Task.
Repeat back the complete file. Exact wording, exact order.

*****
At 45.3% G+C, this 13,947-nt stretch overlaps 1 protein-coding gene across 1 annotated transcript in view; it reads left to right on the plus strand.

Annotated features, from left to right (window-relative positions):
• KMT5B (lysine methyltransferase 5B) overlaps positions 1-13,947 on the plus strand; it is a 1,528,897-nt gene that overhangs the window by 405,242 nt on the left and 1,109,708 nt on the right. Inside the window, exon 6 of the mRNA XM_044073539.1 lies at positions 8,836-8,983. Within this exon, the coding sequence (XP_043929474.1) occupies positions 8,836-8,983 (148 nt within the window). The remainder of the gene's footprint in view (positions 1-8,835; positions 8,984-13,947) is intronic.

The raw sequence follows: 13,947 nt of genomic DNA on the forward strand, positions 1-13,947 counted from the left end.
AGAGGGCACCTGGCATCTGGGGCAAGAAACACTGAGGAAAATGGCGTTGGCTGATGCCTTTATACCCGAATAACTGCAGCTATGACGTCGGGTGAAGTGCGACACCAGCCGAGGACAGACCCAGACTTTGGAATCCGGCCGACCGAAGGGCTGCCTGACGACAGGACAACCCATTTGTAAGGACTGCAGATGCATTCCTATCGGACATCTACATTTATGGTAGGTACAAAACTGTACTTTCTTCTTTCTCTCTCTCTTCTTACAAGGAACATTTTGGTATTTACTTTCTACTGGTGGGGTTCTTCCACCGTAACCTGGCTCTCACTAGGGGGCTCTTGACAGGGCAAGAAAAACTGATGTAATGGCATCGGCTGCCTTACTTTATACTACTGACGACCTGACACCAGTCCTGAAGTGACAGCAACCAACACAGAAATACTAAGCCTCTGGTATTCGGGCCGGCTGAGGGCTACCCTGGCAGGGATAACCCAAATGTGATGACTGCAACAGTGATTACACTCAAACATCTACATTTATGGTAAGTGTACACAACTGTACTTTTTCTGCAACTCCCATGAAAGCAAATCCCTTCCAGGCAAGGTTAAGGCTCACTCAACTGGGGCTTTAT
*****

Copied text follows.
At 45.3% G+C, this 13,947-nt stretch overlaps 1 protein-coding gene across 1 annotated transcript in view; it reads left to right on the plus strand.

Annotated features, from left to right (window-relative positions):
• KMT5B (lysine methyltransferase 5B) overlaps positions 1-13,947 on the plus strand; it is a 1,528,897-nt gene that overhangs the window by 405,242 nt on the left and 1,109,708 nt on the right. Inside the window, exon 6 of the mRNA XM_044073539.1 lies at positions 8,836-8,983. Within this exon, the coding sequence (XP_043929474.1) occupies positions 8,836-8,983 (148 nt within the window). The remainder of the gene's footprint in view (positions 1-8,835; positions 8,984-13,947) is intronic.

The raw sequence follows: 13,947 nt of genomic DNA on the forward strand, positions 1-13,947 counted from the left end.
AGAGGGCACCTGGCATCTGGGGCAAGAAACACTGAGGAAAATGGCGTTGGCTGATGCCTTTATACCCGAATAACTGCAGCTATGACGTCGGGTGAAGTGCGACACCAGCCGAGGACAGACCCAGACTTTGGAATCCGGCCGACCGAAGGGCTGCCTGACGACAGGACAACCCATTTGTAAGGACTGCAGATGCATTCCTATCGGACATCTACATTTATGGTAGGTACAAAACTGTACTTTCTTCTTTCTCTCTCTCTTCTTACAAGGAACATTTTGGTATTTACTTTCTACTGGTGGGGTTCTTCCACCGTAACCTGGCTCTCACTAGGGGGCTCTTGACAGGGCAAGAAAAACTGATGTAATGGCATCGGCTGCCTTACTTTATACTACTGACGACCTGACACCAGTCCTGAAGTGACAGCAACCAACACAGAAATACTAAGCCTCTGGTATTCGGGCCGGCTGAGGGCTACCCTGGCAGGGATAACCCAAATGTGATGACTGCAACAGTGATTACACTCAAACATCTACATTTATGGTAAGTGTACACAACTGTACTTTTTCTGCAACTCCCATGAAAGCAAATCCCTTCCAGGCAAGGTTAAGGCTCACTCAACTGGGGCTTTAT